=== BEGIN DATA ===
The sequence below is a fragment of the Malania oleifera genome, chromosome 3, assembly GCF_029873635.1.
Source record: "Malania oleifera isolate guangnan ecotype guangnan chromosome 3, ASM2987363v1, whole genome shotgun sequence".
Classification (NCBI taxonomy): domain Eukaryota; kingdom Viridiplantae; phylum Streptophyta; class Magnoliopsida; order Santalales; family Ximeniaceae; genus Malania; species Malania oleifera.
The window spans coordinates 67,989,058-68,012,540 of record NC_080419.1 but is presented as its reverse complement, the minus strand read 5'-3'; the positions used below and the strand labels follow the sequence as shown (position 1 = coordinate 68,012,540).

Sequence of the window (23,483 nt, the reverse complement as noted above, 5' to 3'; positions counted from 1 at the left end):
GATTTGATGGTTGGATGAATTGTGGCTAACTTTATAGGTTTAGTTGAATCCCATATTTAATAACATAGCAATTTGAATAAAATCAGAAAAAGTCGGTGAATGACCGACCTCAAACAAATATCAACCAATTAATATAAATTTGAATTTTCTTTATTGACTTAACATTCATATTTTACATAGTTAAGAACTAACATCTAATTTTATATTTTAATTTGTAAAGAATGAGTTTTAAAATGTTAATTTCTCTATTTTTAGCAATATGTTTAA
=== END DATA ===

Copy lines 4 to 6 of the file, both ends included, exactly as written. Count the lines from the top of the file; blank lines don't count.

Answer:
The window spans coordinates 67,989,058-68,012,540 of record NC_080419.1 but is presented as its reverse complement, the minus strand read 5'-3'; the positions used below and the strand labels follow the sequence as shown (position 1 = coordinate 68,012,540).

Sequence of the window (23,483 nt, the reverse complement as noted above, 5' to 3'; positions counted from 1 at the left end):
GATTTGATGGTTGGATGAATTGTGGCTAACTTTATAGGTTTAGTTGAATCCCATATTTAATAACATAGCAATTTGAATAAAATCAGAAAAAGTCGGTGAATGACCGACCTCAAACAAATATCAACCAATTAATATAAATTTGAATTTTCTTTATTGACTTAACATTCATATTTTACATAGTTAAGAACTAACATCTAATTTTATATTTTAATTTGTAAAGAATGAGTTTTAAAATGTTAATTTCTCTATTTTTAGCAATATGTTTAA